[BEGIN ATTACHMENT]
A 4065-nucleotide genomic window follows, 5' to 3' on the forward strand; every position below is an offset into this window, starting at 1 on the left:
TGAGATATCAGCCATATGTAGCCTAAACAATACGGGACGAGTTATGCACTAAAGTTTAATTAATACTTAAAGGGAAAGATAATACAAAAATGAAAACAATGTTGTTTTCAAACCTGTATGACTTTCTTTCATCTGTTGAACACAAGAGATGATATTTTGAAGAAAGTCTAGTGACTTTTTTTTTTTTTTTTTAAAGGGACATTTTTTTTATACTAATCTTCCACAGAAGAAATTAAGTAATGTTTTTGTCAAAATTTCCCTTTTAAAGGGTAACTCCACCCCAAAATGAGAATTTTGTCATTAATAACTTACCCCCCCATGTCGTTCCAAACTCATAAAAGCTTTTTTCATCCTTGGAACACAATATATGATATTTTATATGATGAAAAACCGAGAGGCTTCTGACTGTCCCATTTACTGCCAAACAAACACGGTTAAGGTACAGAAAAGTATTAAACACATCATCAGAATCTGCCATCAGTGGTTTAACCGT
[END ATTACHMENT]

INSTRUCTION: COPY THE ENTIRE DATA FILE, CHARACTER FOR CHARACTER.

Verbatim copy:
A 4065-nucleotide genomic window follows, 5' to 3' on the forward strand; every position below is an offset into this window, starting at 1 on the left:
TGAGATATCAGCCATATGTAGCCTAAACAATACGGGACGAGTTATGCACTAAAGTTTAATTAATACTTAAAGGGAAAGATAATACAAAAATGAAAACAATGTTGTTTTCAAACCTGTATGACTTTCTTTCATCTGTTGAACACAAGAGATGATATTTTGAAGAAAGTCTAGTGACTTTTTTTTTTTTTTTTTAAAGGGACATTTTTTTTATACTAATCTTCCACAGAAGAAATTAAGTAATGTTTTTGTCAAAATTTCCCTTTTAAAGGGTAACTCCACCCCAAAATGAGAATTTTGTCATTAATAACTTACCCCCCCATGTCGTTCCAAACTCATAAAAGCTTTTTTCATCCTTGGAACACAATATATGATATTTTATATGATGAAAAACCGAGAGGCTTCTGACTGTCCCATTTACTGCCAAACAAACACGGTTAAGGTACAGAAAAGTATTAAACACATCATCAGAATCTGCCATCAGTGGTTTAACCGT